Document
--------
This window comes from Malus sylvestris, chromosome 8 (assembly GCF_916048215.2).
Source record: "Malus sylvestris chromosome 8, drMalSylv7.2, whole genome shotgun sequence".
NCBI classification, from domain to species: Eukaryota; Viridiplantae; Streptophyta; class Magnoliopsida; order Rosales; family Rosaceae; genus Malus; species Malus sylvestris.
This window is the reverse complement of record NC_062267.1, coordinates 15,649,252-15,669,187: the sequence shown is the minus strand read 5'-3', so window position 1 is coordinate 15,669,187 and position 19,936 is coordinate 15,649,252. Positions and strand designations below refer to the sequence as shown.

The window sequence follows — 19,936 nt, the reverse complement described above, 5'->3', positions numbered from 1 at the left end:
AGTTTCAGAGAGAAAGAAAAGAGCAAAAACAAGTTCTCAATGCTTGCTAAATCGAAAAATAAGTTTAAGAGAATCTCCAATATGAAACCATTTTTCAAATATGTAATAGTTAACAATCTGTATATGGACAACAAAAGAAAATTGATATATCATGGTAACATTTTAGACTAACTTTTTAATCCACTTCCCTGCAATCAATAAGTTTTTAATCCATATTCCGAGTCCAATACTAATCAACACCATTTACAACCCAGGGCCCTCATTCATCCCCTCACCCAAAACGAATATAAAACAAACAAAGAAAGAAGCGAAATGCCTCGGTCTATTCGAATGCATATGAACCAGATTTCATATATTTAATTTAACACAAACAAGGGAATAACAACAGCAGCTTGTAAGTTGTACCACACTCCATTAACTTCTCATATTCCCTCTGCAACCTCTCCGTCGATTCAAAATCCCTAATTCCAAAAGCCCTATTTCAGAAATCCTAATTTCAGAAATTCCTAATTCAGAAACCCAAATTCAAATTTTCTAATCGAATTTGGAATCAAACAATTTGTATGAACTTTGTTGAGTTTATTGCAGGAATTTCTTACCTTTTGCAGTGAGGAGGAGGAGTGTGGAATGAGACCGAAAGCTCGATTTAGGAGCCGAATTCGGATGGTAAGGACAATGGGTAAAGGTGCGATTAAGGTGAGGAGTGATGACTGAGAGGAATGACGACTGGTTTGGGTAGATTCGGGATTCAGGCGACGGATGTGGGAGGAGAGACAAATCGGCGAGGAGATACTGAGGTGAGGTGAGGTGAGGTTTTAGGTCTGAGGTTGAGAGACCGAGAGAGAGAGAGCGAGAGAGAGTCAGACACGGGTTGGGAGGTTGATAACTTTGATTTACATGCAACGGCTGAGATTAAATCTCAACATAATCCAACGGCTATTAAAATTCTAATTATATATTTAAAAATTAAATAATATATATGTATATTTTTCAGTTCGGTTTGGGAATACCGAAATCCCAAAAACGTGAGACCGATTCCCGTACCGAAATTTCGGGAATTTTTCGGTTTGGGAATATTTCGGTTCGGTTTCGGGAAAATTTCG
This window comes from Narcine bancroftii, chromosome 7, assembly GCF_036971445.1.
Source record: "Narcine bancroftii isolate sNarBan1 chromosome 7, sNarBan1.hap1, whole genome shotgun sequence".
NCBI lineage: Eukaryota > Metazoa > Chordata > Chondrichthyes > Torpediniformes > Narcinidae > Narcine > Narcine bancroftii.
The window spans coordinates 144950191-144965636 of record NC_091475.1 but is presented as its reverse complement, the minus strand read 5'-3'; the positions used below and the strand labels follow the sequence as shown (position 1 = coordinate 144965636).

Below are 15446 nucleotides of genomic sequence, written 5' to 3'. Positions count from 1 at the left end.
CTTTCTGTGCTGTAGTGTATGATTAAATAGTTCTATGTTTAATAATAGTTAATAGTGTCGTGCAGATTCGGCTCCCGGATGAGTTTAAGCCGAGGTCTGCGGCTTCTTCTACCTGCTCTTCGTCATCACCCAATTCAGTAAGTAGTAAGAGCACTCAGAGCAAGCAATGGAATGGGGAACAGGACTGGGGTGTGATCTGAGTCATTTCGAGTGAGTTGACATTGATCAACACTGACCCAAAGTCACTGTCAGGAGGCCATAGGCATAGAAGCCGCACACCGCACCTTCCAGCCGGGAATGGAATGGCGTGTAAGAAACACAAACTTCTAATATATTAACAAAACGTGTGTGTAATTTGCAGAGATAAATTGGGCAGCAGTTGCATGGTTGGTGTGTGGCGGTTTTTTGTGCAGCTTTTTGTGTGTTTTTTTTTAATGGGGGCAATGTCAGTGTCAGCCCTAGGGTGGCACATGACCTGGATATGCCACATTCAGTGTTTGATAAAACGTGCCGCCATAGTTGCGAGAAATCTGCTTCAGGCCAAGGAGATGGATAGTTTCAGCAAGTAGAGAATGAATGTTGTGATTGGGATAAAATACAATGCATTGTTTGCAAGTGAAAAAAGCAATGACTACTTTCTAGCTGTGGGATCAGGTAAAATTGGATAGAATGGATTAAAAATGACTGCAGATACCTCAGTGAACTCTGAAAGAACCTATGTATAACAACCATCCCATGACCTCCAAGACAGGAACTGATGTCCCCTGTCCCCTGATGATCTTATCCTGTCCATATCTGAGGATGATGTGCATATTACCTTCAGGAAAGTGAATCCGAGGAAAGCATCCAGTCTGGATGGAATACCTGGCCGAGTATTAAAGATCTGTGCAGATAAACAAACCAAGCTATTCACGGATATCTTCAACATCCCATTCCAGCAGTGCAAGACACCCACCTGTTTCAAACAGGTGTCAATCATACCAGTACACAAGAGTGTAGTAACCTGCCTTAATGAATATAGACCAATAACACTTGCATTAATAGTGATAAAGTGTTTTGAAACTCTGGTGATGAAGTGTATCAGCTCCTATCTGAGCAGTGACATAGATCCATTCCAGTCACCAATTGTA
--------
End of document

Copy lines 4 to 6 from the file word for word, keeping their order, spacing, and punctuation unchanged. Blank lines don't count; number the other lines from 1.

This window is the reverse complement of record NC_062267.1, coordinates 15,649,252-15,669,187: the sequence shown is the minus strand read 5'-3', so window position 1 is coordinate 15,669,187 and position 19,936 is coordinate 15,649,252. Positions and strand designations below refer to the sequence as shown.

The window sequence follows — 19,936 nt, the reverse complement described above, 5'->3', positions numbered from 1 at the left end:
AGTTTCAGAGAGAAAGAAAAGAGCAAAAACAAGTTCTCAATGCTTGCTAAATCGAAAAATAAGTTTAAGAGAATCTCCAATATGAAACCATTTTTCAAATATGTAATAGTTAACAATCTGTATATGGACAACAAAAGAAAATTGATATATCATGGTAACATTTTAGACTAACTTTTTAATCCACTTCCCTGCAATCAATAAGTTTTTAATCCATATTCCGAGTCCAATACTAATCAACACCATTTACAACCCAGGGCCCTCATTCATCCCCTCACCCAAAACGAATATAAAACAAACAAAGAAAGAAGCGAAATGCCTCGGTCTATTCGAATGCATATGAACCAGATTTCATATATTTAATTTAACACAAACAAGGGAATAACAACAGCAGCTTGTAAGTTGTACCACACTCCATTAACTTCTCATATTCCCTCTGCAACCTCTCCGTCGATTCAAAATCCCTAATTCCAAAAGCCCTATTTCAGAAATCCTAATTTCAGAAATTCCTAATTCAGAAACCCAAATTCAAATTTTCTAATCGAATTTGGAATCAAACAATTTGTATGAACTTTGTTGAGTTTATTGCAGGAATTTCTTACCTTTTGCAGTGAGGAGGAGGAGTGTGGAATGAGACCGAAAGCTCGATTTAGGAGCCGAATTCGGATGGTAAGGACAATGGGTAAAGGTGCGATTAAGGTGAGGAGTGATGACTGAGAGGAATGACGACTGGTTTGGGTAGATTCGGGATTCAGGCGACGGATGTGGGAGGAGAGACAAATCGGCGAGGAGATACTGAGGTGAGGTGAGGTGAGGTTTTAGGTCTGAGGTTGAGAGACCGAGAGAGAGAGAGCGAGAGAGAGTCAGACACGGGTTGGGAGGTTGATAACTTTGATTTACATGCAACGGCTGAGATTAAATCTCAACATAATCCAACGGCTATTAAAATTCTAATTATATATTTAAAAATTAAATAATATATATGTATATTTTTCAGTTCGGTTTGGGAATACCGAAATCCCAAAAACGTGAGACCGATTCCCGTACCGAAATTTCGGGAATTTTTCGGTTTGGGAATATTTCGGTTCGGTTTCGGGAAAATTTCG